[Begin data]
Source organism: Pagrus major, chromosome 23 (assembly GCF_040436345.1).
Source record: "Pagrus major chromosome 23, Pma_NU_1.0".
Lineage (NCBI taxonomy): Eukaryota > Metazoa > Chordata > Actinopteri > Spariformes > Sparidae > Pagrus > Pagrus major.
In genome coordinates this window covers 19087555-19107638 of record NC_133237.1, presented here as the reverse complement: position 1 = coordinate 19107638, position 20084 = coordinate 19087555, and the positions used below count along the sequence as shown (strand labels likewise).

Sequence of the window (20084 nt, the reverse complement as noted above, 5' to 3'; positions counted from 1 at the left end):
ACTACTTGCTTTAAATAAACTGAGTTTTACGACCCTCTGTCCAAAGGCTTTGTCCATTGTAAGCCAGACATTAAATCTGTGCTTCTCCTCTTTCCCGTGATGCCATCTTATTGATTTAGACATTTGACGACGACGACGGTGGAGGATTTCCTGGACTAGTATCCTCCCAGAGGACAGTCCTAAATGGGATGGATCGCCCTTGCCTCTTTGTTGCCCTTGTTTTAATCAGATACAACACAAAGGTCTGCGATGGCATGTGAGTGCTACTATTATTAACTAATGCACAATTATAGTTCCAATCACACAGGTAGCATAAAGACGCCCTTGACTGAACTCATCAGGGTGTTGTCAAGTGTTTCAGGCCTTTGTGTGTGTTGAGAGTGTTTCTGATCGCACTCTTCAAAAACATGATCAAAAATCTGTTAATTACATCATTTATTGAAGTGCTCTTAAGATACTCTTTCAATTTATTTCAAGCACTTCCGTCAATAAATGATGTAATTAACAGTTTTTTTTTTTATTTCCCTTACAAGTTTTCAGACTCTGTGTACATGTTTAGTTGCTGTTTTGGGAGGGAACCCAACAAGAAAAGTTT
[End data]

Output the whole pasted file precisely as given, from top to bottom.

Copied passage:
Source organism: Pagrus major, chromosome 23 (assembly GCF_040436345.1).
Source record: "Pagrus major chromosome 23, Pma_NU_1.0".
Lineage (NCBI taxonomy): Eukaryota > Metazoa > Chordata > Actinopteri > Spariformes > Sparidae > Pagrus > Pagrus major.
In genome coordinates this window covers 19087555-19107638 of record NC_133237.1, presented here as the reverse complement: position 1 = coordinate 19107638, position 20084 = coordinate 19087555, and the positions used below count along the sequence as shown (strand labels likewise).

Sequence of the window (20084 nt, the reverse complement as noted above, 5' to 3'; positions counted from 1 at the left end):
ACTACTTGCTTTAAATAAACTGAGTTTTACGACCCTCTGTCCAAAGGCTTTGTCCATTGTAAGCCAGACATTAAATCTGTGCTTCTCCTCTTTCCCGTGATGCCATCTTATTGATTTAGACATTTGACGACGACGACGGTGGAGGATTTCCTGGACTAGTATCCTCCCAGAGGACAGTCCTAAATGGGATGGATCGCCCTTGCCTCTTTGTTGCCCTTGTTTTAATCAGATACAACACAAAGGTCTGCGATGGCATGTGAGTGCTACTATTATTAACTAATGCACAATTATAGTTCCAATCACACAGGTAGCATAAAGACGCCCTTGACTGAACTCATCAGGGTGTTGTCAAGTGTTTCAGGCCTTTGTGTGTGTTGAGAGTGTTTCTGATCGCACTCTTCAAAAACATGATCAAAAATCTGTTAATTACATCATTTATTGAAGTGCTCTTAAGATACTCTTTCAATTTATTTCAAGCACTTCCGTCAATAAATGATGTAATTAACAGTTTTTTTTTTTATTTCCCTTACAAGTTTTCAGACTCTGTGTACATGTTTAGTTGCTGTTTTGGGAGGGAACCCAACAAGAAAAGTTT